The Duke of Sussex was on the western corner with St. Pauls Street South. The original building still stands today as part of an extended residential complex (Trinity Gate) which was built on site of the old skittle alley in 2004. The address is 40 Swindon Road.

Although the title of Duke of Sussex is now associated with Prince Harry, the original Duke of Sussex title was given to Prince Augustus Frederick in November 1801, he was the sixth son of King George III. The title became extinct after he died in 1843, and it was not revived until recent times.

Courtesy Michael Wilkes

Cheltenham Original Brewery were the owners of the Duke of Sussex in both 1891 and 1903. Licensed as an ale house it had an annual rateable value of £29.15s.0d.  It remained tied to the Cheltenham Brewery in the successive ownership of the Original Brewery, Cheltenham & Hereford Ales, West Country Breweries and eventually passing to Whitbread (Flowers). The Duke of Sussex was within ‘smelling’ distance of the brewery, just a few yards further up Swindon Road. The town brewery also owned the nearby Caledonian Inn.

Courtesy Michael Wilkes

After many years as an ordinary Whitbread back street local it was bought by Joe & Peter Cassidy and Paul Boyce in the late 1980’s and for a decade traded as Cassidy’s Bar. The Gloucestershire branch of Campaign for Real Ale described Cassidy’s in their ‘Real Ale in Gloucestershire’ (1996): ‘Refurbished and revitalised. Old air raid shelter serves as a basement bar. Wider choice of real ale during the winter skittles season.’ The beer on offer in 1996 was Boddingtons Bitter, a brand originally much loved when it came from the revered Strangeways Brewery – the Cream of Manchester – but had lost its appeal (and original taste) when taken over by Whitbread.

The St Pauls campus (Francis Close Hall) of the University of Gloucestershire, is almost opposite the pub. It was previously the St Pauls Teaching Training College. The Gloucestershire Echo reported in November 1998 of the cheeky exploits of college students, although the name of their place of learning is not given. As part of an annual initiation ceremony for new members of the college sports club, no doubt fuelled by over indulgence in alcohol, six men in their late teens were seen standing outside the pub completely naked for five minutes or so in biting winds and near freezing night-time temperatures. Landlord Dave Reid said: “It’s just one of the things lads get up tp. They’re good as gold most of the time. It’s a bit of harmless fun but I do my best to keep them inside because I suppose some people might be offended.”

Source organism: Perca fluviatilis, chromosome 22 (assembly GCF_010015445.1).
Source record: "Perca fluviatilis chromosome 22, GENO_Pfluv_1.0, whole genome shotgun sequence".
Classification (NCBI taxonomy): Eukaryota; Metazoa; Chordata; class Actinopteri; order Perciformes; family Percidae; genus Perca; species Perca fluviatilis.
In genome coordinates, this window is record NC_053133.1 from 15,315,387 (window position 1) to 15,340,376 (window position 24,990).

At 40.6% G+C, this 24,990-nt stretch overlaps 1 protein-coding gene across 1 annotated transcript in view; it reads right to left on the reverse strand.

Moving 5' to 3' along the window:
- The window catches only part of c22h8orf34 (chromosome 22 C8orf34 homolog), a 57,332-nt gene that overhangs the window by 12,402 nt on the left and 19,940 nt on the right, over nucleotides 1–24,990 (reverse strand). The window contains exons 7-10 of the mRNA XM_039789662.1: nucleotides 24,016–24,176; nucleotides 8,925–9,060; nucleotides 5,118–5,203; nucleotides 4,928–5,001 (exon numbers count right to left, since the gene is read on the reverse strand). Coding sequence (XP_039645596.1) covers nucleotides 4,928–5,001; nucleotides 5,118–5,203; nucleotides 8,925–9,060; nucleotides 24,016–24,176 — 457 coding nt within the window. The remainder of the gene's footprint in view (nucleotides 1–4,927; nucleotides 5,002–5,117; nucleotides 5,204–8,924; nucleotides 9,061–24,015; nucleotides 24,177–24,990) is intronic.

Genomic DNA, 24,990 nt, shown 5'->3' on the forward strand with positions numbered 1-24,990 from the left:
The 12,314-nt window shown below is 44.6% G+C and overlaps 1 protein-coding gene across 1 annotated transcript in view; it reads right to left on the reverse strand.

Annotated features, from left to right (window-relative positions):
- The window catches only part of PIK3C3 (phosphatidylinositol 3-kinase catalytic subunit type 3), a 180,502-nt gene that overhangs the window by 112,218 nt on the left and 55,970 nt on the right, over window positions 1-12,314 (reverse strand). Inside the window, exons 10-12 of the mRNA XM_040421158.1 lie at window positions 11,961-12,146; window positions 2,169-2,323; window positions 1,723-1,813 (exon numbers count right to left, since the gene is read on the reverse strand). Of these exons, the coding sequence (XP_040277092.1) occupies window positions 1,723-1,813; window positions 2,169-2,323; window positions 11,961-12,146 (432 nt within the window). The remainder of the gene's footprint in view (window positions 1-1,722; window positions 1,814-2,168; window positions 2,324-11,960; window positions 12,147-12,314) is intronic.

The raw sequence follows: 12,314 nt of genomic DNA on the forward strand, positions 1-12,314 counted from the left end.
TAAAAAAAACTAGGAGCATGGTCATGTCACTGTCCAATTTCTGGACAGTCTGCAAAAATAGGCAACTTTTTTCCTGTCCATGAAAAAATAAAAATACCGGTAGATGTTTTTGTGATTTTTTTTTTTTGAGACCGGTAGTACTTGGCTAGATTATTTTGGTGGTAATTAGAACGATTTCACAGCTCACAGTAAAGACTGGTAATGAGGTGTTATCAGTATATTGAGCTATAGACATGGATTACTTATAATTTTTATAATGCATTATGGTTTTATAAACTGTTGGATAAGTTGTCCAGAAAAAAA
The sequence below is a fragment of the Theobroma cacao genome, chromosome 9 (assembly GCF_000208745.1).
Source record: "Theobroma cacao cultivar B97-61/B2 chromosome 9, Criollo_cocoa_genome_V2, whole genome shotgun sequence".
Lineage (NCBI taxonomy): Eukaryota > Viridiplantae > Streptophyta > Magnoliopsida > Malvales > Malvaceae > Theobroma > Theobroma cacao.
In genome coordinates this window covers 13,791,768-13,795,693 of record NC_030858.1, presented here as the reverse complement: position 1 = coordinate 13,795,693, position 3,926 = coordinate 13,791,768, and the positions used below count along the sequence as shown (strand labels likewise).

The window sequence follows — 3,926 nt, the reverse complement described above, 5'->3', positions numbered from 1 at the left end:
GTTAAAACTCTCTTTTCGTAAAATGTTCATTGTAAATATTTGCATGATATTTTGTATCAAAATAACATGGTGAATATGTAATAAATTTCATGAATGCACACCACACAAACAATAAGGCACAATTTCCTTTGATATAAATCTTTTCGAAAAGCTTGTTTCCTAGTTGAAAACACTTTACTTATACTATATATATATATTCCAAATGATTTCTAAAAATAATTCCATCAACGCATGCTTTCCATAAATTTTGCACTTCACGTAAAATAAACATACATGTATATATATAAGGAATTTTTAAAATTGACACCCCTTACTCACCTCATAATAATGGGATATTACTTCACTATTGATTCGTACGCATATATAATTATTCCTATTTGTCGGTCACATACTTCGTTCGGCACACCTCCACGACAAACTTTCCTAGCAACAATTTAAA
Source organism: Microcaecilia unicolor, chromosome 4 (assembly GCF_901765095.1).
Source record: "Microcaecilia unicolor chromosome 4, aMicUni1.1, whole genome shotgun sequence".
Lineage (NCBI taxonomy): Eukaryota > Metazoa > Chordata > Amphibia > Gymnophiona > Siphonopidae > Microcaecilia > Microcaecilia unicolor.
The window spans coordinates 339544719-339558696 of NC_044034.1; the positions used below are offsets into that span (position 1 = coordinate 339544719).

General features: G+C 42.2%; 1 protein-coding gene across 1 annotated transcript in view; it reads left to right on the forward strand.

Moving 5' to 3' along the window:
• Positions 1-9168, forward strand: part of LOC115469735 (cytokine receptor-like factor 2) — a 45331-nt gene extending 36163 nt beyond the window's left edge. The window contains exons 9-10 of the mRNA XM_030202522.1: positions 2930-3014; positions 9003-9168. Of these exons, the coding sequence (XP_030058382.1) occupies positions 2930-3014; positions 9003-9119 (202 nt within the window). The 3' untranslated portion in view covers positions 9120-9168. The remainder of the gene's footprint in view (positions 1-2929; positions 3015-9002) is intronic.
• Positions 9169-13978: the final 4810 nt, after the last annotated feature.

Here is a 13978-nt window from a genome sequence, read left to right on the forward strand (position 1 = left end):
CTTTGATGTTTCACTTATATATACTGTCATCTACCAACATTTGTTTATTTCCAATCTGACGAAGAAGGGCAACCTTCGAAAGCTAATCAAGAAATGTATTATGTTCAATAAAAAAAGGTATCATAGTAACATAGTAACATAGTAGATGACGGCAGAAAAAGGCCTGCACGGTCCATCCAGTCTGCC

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Arkell’s of Swindon acquired Cassidy’s Bar in 1999. During June 2000 the pub was given a makeover and was refurbished.  New signs appeared heralding the new image – the Pickled Duke. Perhaps the eccentric rebranding was to encourage the students across the road to use the pub. Arkell’s Brewery managing director James Arkell said, “We were unable to keep the previous name when we bought the pub last year so we needed to come up with a new name which reflected the building’s origins.” Unfortunately, the simple renaming back to the Duke of Sussex seemed to have been overlooked. In May 2001 the Pickled Duke sign was removed and the pub was reborn as Bar Cuba.

In frustration I wrote to Arkells Brewery and they replied:  ‘To compete on the High Street and fulfil a need of a majority of customers in the young world of inner town centres, we have to attract customers. We believe Bar Cuba will do this and sell beer and other drink products.’ It appeared that the intended customer base was always going to be orientated towards the younger drinking clientele at the University. With a concentration of terraced housing nearby the pub could have attracted local custom and the pub might have thrived as a traditional local. Students opted to frequent the town centre late night venues and nightclubs, and the business model at Bar Cuba never met Arkell’s expectations.

In July 2002 it was on the market (freehold and contents) for £300,000 + VAT.  It was described as being on a prominent corner position close to town centre with an open plan contemporary bar. Basement bar and beer terrace. The instructions gave details that it was a ‘development opportunity’. A planning application was submitted to Cheltenham Borough Council in September 2002 for the ‘erection of three, three-storey dwellings following demolition of existing extensions.’ The pub was converted to residential flats (Trinity Gate) in the late Summer of 2004. For some time after closure the words ‘Arkell’s Ales’ could still be seen painted on the back of the old pub. Regrettably the ghost wordings were later painted over.

Landlords at the Duke of Sussex include:

1856,1859 William Watts

1870 Thomas Morgan

1878 Daniel Evans

1883,1885 William Wintle

1891 Frank William Yeend

1891 J. Barter

1902 William Richard Mansell

1903 George Speck

1906 Philip Cooke

1919 William Bradley

1926,1927 Joseph Smith

1939 Thomas C. Turbyfield

1950 Harold Illes

1990 Debbie Boyce, Peter Cassidy & Joe Cassidy (Cassidy’s)

1997, 2000 David and Charmaine Reid

2001 Neil Phillips (Bar Cuba)

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